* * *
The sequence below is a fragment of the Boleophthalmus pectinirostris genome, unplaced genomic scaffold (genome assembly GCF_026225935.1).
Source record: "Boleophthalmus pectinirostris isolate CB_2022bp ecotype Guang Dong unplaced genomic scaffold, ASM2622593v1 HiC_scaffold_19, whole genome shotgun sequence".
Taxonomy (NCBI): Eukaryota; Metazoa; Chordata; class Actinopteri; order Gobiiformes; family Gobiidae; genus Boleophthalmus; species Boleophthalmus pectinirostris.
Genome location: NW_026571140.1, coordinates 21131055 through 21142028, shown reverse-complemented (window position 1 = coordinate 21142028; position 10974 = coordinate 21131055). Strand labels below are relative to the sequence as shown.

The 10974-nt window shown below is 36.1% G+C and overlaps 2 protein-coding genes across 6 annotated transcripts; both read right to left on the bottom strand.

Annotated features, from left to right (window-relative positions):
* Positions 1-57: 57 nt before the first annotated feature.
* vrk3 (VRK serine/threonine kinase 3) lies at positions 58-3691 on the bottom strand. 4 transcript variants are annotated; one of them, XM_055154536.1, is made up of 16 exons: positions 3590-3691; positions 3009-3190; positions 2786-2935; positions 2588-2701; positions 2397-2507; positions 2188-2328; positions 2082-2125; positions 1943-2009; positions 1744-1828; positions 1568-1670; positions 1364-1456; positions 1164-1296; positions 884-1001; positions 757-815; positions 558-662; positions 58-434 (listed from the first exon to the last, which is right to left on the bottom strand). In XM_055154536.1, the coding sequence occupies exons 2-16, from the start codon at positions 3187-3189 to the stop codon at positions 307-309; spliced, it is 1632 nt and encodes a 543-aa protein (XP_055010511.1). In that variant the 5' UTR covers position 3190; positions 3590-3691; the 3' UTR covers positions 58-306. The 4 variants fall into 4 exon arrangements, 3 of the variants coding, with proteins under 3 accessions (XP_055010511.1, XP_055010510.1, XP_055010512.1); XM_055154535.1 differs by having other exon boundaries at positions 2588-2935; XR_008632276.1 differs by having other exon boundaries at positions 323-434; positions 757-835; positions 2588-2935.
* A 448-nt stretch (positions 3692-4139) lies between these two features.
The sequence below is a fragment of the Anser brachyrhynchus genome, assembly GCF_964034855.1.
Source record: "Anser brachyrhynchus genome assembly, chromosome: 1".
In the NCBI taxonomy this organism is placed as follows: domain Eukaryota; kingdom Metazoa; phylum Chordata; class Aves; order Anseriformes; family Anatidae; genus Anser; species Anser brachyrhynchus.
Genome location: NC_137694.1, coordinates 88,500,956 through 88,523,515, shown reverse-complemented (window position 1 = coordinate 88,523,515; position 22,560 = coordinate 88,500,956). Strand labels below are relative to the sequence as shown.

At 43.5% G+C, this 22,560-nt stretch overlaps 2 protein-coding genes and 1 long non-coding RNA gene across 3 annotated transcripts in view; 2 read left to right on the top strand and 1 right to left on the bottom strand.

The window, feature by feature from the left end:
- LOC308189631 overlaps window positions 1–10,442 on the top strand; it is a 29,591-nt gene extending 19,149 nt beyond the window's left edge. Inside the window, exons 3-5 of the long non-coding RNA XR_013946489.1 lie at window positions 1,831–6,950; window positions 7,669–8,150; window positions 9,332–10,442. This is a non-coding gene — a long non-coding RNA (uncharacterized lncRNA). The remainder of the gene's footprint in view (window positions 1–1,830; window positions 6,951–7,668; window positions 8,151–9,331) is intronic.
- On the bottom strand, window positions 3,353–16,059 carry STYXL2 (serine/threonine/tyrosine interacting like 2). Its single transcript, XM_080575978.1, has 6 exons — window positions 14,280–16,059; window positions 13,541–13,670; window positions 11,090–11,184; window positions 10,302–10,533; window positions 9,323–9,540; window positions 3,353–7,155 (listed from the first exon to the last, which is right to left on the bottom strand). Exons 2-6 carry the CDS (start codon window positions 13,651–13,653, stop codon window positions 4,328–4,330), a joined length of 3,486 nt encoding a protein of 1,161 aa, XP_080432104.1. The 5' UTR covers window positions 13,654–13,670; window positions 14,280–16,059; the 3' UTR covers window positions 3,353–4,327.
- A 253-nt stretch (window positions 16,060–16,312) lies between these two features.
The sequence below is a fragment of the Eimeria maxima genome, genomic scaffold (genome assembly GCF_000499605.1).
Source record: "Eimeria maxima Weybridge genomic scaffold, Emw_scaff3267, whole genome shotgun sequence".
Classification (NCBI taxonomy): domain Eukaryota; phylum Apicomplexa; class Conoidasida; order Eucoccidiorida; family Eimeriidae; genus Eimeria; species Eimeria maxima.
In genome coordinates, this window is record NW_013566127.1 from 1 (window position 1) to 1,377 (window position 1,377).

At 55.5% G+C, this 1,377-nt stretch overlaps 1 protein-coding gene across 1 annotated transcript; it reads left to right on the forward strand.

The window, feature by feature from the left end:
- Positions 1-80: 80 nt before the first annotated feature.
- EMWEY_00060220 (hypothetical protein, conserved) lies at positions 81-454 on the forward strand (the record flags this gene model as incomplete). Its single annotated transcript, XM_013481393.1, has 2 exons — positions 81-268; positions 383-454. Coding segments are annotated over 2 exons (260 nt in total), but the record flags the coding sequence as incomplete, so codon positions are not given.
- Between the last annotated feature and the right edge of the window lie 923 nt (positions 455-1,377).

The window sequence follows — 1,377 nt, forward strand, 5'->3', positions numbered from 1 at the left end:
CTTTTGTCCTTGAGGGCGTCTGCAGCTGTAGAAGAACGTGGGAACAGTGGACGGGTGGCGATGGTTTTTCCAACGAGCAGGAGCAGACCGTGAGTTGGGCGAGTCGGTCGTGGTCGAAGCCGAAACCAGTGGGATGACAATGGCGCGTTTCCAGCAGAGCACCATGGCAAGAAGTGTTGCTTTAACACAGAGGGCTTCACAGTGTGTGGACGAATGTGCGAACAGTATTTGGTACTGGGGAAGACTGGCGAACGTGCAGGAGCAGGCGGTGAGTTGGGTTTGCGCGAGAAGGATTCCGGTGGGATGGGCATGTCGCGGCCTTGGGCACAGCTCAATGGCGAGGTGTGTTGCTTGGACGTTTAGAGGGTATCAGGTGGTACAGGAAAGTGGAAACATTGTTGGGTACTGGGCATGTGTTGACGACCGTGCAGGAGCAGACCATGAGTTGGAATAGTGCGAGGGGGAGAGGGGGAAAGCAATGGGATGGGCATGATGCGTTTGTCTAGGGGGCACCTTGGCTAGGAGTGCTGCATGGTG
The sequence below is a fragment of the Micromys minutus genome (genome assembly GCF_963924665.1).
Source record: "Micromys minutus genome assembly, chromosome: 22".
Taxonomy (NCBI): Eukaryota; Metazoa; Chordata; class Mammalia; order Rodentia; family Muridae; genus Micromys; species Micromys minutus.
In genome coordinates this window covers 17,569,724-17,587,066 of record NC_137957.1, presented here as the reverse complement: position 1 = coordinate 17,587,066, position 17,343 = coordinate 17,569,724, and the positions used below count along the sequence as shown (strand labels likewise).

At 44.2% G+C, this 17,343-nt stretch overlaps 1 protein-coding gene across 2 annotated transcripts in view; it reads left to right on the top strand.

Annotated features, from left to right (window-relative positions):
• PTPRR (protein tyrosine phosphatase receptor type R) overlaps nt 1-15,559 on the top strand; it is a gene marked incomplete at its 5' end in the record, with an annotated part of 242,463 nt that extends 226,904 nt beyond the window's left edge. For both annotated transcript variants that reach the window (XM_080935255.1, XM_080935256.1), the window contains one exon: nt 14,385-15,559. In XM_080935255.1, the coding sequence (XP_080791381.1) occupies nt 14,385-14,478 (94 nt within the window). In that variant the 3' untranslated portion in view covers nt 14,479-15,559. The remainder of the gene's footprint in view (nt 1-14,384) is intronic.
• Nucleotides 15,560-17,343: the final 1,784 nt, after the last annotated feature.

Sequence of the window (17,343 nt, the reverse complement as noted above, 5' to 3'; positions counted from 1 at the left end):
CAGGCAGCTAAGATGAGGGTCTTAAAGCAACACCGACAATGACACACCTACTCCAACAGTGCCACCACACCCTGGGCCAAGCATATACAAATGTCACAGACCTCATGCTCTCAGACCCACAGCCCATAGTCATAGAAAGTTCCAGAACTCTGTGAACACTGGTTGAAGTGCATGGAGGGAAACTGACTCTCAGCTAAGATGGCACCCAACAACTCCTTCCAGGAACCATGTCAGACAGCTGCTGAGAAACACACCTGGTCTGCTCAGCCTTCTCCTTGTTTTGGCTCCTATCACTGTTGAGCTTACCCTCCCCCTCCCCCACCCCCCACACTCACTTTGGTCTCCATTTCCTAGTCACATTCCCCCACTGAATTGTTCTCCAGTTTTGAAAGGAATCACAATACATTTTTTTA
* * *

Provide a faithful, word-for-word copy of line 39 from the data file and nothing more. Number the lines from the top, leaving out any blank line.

CAGGCAGCTAAGATGAGGGTCTTAAAGCAACACCGACAATGACACACCTACTCCAACAGTGCCACCACACCCTGGGCCAAGCATATACAAATGTCACAGACCTCATGCTCTCAGACCCACAGCCCATAGTCATAGAAAGTTCCAGAACTCTGTGAACACTGGTTGAAGTGCATGGAGGGAAACTGACTCTCAGCTAAGATGGCACCCAACAACTCCTTCCAGGAACCATGTCAGACAGCTGCTGAGAAACACACCTGGTCTGCTCAGCCTTCTCCTTGTTTTGGCTCCTATCACTGTTGAGCTTACCCTCCCCCTCCCCCACCCCCCACACTCACTTTGGTCTCCATTTCCTAGTCACATTCCCCCACTGAATTGTTCTCCAGTTTTGAAAGGAATCACAATACATTTTTTTA